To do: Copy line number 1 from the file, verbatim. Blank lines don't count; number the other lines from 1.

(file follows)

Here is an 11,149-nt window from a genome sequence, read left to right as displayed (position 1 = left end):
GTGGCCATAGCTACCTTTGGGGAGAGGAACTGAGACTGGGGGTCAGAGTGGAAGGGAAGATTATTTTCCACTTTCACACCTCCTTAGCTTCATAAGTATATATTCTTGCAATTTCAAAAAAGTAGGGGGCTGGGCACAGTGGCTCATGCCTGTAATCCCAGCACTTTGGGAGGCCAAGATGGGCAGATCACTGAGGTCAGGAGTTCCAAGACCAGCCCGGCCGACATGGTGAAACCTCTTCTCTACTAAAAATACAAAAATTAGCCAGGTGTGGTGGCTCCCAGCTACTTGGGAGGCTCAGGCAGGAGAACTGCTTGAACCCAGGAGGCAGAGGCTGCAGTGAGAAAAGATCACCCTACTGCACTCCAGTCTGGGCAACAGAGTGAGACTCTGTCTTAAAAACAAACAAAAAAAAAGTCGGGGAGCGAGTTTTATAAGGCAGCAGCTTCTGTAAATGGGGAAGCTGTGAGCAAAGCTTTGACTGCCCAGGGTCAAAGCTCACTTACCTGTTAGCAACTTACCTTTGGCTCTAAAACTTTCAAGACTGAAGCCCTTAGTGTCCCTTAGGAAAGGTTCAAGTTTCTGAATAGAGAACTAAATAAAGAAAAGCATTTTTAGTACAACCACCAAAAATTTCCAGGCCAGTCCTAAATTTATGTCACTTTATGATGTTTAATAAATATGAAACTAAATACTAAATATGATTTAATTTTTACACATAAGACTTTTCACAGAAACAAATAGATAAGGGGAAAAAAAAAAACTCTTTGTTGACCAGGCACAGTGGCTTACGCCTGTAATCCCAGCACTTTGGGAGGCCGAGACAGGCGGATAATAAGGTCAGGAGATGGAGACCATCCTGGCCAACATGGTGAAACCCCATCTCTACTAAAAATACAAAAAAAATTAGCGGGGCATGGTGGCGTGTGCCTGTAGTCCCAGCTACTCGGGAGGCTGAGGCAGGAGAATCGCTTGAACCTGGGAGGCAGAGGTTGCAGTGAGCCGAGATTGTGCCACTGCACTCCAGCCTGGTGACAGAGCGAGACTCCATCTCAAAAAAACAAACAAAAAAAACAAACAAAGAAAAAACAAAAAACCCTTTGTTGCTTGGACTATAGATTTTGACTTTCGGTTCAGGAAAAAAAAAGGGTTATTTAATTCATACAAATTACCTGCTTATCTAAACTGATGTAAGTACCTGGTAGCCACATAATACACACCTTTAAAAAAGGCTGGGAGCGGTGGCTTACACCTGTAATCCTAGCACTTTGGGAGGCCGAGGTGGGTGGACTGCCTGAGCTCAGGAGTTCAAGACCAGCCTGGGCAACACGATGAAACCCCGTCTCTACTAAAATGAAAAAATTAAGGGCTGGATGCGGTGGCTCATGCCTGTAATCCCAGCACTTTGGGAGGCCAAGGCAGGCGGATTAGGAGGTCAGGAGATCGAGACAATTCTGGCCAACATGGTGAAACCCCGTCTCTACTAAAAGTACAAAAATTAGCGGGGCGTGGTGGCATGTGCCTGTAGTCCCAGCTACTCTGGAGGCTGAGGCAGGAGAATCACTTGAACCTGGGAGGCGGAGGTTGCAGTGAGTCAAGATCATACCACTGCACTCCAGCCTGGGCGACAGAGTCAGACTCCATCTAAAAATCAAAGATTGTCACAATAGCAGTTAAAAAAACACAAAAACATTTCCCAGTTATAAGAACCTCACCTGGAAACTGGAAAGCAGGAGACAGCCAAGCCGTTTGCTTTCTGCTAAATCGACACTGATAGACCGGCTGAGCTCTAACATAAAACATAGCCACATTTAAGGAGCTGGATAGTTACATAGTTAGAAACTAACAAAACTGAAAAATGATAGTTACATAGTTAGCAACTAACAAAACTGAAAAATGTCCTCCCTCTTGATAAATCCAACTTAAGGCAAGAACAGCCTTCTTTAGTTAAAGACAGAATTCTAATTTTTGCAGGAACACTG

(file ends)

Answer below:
Here is an 11,149-nt window from a genome sequence, read left to right as displayed (position 1 = left end):